Throughout his life Sassoon continued to write and publish poetry. He also kept copious diaries, many of which later formed the basis of his prose work: the Sherston novels, a thinly veiled autobiographical trilogy based around the fictitious character George Sherston, beginning with 'Memoirs of a Fox-Hunting Man' (1928), and a second trilogy of true autobiography, beginning with 'The Old Century and Seven More Years' (1938). In 1948 he also published 'Meredith', his biography of the novelist and poet George Meredith. He remains best known, however, as a war poet.

Sassoon married Hester Gatty in 1933 and purchased Heytesbury House in Wiltshire. His marriage followed a series of homosexual relationships, most notably with artist Gabriel Atkin and socialite Stephen Tennant. His only son George was born in 1936, and his marriage dissolved a few years later. In 1957 Sassoon converted to Catholicism. He died in 1967 at the age of eighty.

In his lifetime Sassoon was honoured with a number of awards. In 1928 he received the Hawthornden Prize and the James Tait Black Prize for his book 'Memoirs of a Fox-Hunting Man'. In 1951 he was appointed CBE, while in 1957 he was awarded the Queen's Gold Medal for Poetry. He received honorary degrees from the Universities of Liverpool (1931) and Oxford (1965), and was made an honorary fellow of Clare College, Cambridge in 1953. He is among sixteen Great War Poets commemorated in Poet's Corner of Westminster Abbey.

This is an interim description: a cataloguing project is in progress and the collection is largely closed. Descriptions of material classified as /1-9, /11 and /12 are now available. Please find below descriptions of the scope and content of the papers of Siegfried Sassoon which were purchased from the estate of his son George Sassoon in December 2009. Further descriptions are be written over the coming months and will be made accessible from this webpage as they are completed.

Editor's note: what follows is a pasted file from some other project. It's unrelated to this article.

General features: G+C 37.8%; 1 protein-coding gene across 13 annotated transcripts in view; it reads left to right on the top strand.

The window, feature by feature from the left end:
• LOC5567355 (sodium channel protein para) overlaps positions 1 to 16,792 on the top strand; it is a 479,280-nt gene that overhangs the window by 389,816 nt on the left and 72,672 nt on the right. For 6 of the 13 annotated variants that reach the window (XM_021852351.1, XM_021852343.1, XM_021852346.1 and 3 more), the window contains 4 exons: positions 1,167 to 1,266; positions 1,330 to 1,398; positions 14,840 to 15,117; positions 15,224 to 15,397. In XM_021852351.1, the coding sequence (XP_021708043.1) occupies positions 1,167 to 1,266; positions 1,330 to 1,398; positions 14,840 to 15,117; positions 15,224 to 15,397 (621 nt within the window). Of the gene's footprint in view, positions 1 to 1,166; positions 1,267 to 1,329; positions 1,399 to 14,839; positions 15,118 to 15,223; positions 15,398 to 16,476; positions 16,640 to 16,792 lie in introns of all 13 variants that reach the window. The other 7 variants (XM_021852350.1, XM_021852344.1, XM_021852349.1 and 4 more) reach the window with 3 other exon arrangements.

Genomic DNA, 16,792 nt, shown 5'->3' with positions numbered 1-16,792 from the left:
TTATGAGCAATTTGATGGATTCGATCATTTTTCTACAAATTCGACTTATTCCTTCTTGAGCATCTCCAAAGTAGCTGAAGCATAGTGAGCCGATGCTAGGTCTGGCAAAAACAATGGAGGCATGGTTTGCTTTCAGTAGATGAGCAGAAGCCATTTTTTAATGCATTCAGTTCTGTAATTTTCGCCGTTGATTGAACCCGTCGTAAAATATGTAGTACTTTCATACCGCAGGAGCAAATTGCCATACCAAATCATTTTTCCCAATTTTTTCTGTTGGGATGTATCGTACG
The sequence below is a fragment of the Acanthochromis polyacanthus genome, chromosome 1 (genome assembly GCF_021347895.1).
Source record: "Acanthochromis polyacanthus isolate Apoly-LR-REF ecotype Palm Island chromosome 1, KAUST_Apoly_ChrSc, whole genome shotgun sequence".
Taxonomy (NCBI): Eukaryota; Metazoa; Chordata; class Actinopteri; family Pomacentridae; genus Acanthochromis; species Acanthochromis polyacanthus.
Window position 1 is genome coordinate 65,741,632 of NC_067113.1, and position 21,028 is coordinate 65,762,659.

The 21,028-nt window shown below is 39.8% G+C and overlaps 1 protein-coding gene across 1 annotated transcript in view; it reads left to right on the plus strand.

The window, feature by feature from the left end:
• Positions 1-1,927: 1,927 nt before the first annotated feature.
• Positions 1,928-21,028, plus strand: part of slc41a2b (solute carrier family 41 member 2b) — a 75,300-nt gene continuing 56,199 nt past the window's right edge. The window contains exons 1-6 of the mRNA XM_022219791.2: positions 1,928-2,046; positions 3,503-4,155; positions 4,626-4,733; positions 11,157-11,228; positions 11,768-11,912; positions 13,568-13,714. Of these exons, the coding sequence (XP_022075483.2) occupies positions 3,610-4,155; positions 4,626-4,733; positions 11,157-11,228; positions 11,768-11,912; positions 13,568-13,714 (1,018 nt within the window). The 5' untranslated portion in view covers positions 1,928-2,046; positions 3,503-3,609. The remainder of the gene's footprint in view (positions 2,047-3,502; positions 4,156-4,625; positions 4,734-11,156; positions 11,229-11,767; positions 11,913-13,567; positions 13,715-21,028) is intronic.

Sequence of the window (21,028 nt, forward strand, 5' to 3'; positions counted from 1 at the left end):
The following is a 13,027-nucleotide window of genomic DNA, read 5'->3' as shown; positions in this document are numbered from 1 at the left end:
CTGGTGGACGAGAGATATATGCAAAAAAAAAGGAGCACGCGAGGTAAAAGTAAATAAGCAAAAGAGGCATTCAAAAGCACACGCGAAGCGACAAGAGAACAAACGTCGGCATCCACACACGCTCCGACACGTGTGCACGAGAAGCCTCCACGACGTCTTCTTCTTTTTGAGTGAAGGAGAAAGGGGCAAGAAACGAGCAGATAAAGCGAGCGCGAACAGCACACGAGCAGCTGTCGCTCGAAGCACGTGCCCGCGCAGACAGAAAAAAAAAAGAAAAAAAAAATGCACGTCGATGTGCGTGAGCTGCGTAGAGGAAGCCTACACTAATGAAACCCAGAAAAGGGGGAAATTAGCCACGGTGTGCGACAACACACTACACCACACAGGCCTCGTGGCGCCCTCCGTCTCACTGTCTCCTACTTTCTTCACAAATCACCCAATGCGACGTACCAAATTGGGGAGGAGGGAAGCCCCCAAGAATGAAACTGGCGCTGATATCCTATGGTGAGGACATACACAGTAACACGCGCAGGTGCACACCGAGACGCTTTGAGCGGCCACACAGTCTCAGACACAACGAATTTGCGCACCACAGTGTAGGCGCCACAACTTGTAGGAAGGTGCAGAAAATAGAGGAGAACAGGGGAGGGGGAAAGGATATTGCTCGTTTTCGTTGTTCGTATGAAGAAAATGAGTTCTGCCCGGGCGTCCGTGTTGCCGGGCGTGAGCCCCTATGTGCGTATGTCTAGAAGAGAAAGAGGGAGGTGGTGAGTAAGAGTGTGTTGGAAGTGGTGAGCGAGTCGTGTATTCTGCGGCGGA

Purchased, 2009.

Access and Use

Please cite as Cambridge University Library, Department of Manuscripts and University Archives, Papers of Siegfried Sassoon, MS Add.9852

Further information

An outline of a number of other collections of Sassoon material held by the Cambridge University Library Department of Manuscripts is to be found online at: http://www.lib.cam.ac.uk/deptserv/manuscripts/sassoon.html. A few detailed catalogues of these collections may be accessed at the Archives Hub website: http://archiveshub.ac.uk/.

MS Add. 9877, a collection of papers (including Sassoon family correspondence) accumulated by Max Egremont, was donated to the Library by him on 18 November 2010.

This finding aid was prepared by Zoe A.Rees in March 2011 and Dr Emma Saunders in December 2013. Former references 'Sotheby's order 96-100' refer to five printed items which will be transferred to the Cambridge University Library Rare Books Department on completion of the project.

Index Terms
Sassoon, Siegfried Loraine (1886-1967) poet and author
Manuscripts/MS Add.9852 contains:
1 Journals.
46 volumes & 119 enclosures; paper.
2 Transcripts of journals.
2 volumes & 5 enclosures.
3 Sporting notebooks.
2 volumes, 1 card & 5 enclosures; paper & 2 photographs.
4 Commonplace books.
2 volumes.
5 Legal and accounts.
3 folders.
6 Poetry notebooks.
9 volumes & 30 enclosures.
7 Material relating to prose works.
8 volumes & 14 folders.
8 Critical writings.
6 folders.
9 Correspondence.
10 folders; paper.
10 Photographs.
11 Printed and typed matter.
32 folders.
12 Papers of other individuals.
46 folders & 3 envelopes.